In the past five posts, I have outlined an archive of images and demonstrated how visual analysis of images such as these can foster strong close-reading practices among undergraduate and advanced high-school students. Now I would like to turn my attention to the import of the digital medium in which my students are consuming the images.
What is different about viewing these images online instead of on a projector in a classroom, in a museum, or in a rare-book room where one might find an older edition of Shakespeare containing, for example, engraved illustrations?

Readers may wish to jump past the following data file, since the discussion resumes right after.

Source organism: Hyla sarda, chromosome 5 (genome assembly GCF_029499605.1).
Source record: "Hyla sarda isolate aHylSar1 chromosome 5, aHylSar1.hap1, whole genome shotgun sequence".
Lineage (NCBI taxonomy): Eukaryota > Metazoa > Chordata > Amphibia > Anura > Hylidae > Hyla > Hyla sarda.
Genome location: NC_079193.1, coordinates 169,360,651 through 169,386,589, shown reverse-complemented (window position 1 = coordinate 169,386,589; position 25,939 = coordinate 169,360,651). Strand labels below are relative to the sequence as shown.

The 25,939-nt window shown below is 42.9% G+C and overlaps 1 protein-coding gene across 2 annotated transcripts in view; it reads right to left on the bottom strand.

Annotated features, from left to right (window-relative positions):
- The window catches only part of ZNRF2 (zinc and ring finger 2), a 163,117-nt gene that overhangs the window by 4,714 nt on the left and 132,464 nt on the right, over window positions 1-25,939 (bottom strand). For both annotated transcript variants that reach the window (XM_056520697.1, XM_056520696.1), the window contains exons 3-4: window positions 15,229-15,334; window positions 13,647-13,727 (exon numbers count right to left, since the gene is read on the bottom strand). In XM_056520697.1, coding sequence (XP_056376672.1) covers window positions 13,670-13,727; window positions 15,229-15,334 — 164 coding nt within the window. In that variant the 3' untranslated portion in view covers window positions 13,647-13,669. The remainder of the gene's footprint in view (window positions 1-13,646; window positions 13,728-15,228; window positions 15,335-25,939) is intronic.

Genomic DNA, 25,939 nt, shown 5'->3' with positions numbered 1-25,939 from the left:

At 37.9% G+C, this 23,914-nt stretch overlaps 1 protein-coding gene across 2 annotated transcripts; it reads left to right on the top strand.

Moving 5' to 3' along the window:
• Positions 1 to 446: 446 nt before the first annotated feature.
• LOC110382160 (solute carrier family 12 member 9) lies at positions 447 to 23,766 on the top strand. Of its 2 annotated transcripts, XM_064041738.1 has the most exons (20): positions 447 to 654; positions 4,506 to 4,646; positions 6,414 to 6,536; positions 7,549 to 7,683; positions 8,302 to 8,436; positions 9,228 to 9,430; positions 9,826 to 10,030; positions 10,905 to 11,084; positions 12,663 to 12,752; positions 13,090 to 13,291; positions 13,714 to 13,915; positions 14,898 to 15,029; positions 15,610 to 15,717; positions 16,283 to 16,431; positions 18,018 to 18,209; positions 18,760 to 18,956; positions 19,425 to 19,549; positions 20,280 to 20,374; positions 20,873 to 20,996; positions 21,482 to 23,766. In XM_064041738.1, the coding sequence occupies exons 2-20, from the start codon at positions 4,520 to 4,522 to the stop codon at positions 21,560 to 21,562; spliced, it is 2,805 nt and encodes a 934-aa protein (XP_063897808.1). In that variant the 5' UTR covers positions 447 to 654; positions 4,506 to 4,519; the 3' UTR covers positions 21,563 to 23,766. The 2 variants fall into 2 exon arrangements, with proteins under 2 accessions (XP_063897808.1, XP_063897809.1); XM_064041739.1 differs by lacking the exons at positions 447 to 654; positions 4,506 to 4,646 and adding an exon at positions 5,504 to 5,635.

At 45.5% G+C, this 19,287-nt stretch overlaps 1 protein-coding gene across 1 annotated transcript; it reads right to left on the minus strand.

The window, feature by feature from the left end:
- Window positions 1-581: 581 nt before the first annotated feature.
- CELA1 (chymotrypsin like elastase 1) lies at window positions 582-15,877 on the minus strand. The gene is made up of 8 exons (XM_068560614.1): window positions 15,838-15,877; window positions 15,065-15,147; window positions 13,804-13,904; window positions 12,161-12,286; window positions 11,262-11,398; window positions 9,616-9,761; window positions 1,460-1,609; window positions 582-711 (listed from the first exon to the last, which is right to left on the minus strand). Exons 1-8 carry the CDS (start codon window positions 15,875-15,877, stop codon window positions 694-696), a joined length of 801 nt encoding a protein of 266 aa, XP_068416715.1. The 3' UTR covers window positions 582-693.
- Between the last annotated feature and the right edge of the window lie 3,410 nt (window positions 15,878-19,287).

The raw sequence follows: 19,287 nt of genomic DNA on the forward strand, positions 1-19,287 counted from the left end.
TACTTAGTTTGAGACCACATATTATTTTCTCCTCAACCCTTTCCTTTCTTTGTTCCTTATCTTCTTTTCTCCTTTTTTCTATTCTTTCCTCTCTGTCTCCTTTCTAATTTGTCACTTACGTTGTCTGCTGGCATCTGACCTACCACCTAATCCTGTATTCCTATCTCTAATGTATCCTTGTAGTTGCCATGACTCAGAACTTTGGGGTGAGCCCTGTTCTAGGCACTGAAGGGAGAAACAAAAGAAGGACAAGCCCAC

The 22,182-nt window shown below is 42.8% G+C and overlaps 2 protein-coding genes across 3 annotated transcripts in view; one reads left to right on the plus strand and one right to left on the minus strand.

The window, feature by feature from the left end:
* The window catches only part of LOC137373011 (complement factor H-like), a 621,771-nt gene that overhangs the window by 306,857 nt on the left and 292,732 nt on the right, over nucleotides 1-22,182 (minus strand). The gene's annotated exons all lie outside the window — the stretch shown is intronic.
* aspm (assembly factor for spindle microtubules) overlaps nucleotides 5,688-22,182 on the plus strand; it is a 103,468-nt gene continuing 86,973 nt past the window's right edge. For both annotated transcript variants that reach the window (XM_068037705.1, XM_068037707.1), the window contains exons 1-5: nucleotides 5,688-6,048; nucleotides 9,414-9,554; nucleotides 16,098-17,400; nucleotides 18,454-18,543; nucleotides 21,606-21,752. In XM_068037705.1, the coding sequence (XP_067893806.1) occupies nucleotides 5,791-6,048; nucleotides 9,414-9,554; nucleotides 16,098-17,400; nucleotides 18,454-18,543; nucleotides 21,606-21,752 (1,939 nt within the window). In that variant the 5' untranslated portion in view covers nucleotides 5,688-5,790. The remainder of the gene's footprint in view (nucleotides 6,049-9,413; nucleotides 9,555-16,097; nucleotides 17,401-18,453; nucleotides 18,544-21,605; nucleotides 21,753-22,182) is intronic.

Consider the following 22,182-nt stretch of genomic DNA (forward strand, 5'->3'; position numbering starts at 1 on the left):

This brings me to a second effect of the democratization of images: whereas a painting or an illustration in a rare book can be fetishized to a certain extent, the proliferation of images through digital media makes an image more intellectually accessible for younger students. Anxiety about speaking about an image just isn’t as great when we diminish the magical qualities frequently associated with curated and archived objects and images. Rather than looking at an image in a museum or a library, students are consuming the image in their own spaces.